Washington D.C. has so much to see. We could spend months here and not see it all. But, today we will show you a few more things we enjoyed. This is a monument to honor the veterans from Washington D.C.
We, Zeb and Soapy Smith Duck, think this is a great idea. In the early days of Washington D.C., the main method of transportation was by canals. During that time, the Lock Keeper lived here.
The canal system was soon replaced by roads, but this is an important part of the Washington D.C. history. Soon we came to a memorial to the signers of the Declaration of Independence.
As you know, the Declaration of Independence was vital to forming the United States of America as an independent country. Each of the signers has a plaque.
This is the one honoring John Hancock.
In the United States when your signature is required, some people say to “put your John Hancock here”. That is a reference to this signature. The memorial for the Vietnam Veterans is referred to as the Vietnam Wall. This simple design lists, in chronological order, the Americans that gave their lives during this war.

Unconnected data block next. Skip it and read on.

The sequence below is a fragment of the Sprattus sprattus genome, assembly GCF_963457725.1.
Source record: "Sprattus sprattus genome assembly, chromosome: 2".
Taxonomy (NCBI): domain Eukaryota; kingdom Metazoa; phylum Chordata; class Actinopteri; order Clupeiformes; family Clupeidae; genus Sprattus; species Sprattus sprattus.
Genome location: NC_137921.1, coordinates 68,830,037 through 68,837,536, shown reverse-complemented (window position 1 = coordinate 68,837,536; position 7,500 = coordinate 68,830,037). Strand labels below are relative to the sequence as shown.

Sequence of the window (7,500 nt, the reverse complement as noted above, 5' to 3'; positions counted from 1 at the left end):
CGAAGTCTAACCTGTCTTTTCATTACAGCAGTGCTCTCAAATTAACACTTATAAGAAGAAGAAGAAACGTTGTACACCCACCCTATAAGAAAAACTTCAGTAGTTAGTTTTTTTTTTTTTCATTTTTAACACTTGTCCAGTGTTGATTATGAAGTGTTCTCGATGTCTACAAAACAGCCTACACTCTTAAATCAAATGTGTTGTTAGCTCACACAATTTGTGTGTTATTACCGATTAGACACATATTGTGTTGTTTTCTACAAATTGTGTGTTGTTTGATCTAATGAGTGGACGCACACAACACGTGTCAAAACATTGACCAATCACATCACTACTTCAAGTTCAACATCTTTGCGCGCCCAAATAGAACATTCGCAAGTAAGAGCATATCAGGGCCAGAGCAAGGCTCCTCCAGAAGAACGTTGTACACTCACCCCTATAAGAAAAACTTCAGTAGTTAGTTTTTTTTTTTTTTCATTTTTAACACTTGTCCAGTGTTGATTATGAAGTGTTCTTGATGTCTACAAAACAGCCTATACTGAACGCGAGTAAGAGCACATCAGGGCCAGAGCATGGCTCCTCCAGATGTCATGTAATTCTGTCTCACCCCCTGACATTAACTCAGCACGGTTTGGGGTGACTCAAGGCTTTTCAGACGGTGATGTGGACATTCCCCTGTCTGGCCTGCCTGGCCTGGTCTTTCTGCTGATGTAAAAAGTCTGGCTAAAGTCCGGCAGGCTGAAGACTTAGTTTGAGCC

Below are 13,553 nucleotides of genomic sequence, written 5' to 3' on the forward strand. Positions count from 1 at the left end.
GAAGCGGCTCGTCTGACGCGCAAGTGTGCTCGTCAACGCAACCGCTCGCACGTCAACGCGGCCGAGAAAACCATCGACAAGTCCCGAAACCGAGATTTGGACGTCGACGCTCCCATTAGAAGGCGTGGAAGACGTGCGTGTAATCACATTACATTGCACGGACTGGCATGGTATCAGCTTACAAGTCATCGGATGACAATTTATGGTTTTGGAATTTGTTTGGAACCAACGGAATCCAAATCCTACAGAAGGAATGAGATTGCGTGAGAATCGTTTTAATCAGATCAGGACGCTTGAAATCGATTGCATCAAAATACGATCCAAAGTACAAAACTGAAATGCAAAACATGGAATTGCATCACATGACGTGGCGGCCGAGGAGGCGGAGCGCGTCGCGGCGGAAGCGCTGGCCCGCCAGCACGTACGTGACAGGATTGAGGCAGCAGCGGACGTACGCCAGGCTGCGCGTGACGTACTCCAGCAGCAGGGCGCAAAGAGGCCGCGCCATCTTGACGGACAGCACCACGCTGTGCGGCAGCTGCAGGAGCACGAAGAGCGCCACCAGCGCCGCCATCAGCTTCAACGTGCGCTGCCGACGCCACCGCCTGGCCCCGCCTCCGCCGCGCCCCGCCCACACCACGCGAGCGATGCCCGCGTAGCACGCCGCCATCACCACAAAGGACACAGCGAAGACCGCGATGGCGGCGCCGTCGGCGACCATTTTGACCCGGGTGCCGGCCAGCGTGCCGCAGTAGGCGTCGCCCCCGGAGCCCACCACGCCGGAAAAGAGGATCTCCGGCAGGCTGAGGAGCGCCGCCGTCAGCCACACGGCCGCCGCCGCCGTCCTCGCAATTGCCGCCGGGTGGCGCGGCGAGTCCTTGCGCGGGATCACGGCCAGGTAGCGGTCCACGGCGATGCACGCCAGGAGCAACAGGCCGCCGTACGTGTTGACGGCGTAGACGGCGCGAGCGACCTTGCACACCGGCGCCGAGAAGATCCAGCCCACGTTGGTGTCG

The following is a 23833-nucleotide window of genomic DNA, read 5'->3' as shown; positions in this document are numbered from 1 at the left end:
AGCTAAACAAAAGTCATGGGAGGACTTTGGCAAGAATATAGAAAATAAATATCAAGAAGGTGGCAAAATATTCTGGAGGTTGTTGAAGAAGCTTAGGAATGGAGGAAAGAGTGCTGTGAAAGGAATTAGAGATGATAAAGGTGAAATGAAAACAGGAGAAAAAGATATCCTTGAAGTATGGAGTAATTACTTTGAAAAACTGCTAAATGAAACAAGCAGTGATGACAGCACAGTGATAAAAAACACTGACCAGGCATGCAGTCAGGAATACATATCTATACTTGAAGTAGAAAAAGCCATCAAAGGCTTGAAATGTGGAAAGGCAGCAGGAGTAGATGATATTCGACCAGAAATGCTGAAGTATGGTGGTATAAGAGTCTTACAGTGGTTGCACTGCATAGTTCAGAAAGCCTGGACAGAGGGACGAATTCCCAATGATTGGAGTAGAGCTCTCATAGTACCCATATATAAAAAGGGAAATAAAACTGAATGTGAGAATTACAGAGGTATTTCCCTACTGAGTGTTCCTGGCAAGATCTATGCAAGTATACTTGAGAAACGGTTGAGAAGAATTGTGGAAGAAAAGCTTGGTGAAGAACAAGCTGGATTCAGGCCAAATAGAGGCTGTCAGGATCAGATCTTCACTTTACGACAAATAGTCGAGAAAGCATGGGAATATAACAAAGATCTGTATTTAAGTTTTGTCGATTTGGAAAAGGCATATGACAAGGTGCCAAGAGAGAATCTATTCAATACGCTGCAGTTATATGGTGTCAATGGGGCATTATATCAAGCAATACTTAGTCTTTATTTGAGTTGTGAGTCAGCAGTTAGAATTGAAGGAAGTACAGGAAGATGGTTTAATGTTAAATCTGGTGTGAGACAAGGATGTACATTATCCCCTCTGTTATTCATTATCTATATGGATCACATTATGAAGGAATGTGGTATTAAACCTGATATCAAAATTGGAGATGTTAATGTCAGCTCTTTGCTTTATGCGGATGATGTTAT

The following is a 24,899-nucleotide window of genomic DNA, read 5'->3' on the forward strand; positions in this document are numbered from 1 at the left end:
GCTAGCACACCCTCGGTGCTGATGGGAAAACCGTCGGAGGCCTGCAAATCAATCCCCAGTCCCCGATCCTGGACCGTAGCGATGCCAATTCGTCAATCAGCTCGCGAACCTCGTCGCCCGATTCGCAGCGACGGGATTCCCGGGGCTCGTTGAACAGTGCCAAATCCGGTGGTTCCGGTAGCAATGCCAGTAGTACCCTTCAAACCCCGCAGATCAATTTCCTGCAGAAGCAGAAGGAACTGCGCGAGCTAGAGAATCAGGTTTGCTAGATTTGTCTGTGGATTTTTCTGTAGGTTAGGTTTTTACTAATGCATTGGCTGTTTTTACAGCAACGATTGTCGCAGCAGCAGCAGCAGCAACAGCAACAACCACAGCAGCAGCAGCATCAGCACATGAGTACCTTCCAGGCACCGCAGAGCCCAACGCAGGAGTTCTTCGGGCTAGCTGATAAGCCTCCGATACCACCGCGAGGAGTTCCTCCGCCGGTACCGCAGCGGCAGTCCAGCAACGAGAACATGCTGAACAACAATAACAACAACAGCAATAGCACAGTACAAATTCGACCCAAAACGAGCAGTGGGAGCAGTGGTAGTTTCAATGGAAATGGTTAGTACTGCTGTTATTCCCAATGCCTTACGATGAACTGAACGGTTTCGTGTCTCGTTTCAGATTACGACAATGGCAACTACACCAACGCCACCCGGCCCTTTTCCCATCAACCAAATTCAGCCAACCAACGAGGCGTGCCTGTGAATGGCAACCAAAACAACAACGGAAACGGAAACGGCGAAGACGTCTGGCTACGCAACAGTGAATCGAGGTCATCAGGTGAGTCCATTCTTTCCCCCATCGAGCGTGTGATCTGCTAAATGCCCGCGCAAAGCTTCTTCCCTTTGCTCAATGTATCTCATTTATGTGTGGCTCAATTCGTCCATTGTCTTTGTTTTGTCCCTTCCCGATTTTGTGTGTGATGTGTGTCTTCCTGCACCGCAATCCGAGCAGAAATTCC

Seeing all the names, really emphasizes the number of men and women that died during this time. There 58,272 names on the Vietnam Wall. These visitors seem to be looking for specific names.
Another statue honors the more than 265,000 American women that served in the armed forces during the Vietnam era.
This is a Legacy of Healing and Hope. We like this statue of Three Soldiers.
This bronze statue is also a memorial to those who fought in Vietnam. The statues adds a more traditional combat element to the Vietnam memorial. Here is another monument. It is dedicated to the memory of John Ericsson.
This Swedish-born engineer-inventor is best known for his work during the Civil War when he transformed naval warfare through his design of the iron-plated USS Monitor. According to the National Park Service, the movements of Ericsson’s pencil across his drafting board were as crucial to the victory as the movements of Lincoln’s armies across battlefields. Here is the bridge to Arlington, Virginia and to Arlington National Cemetery.
The first Japanese Cherry Tree was planted March 27, 1912.
The cherry trees were a gift from Japan, symbolizing friendship and goodwill. This tree is leaning over the Tidal Basin.
It should be growing straight, but we think it looks nice this way. We hope it does not fall into the water. As you can see, there is so much to see and do in Washington D.C. We hope you visit our nation’s capital soon.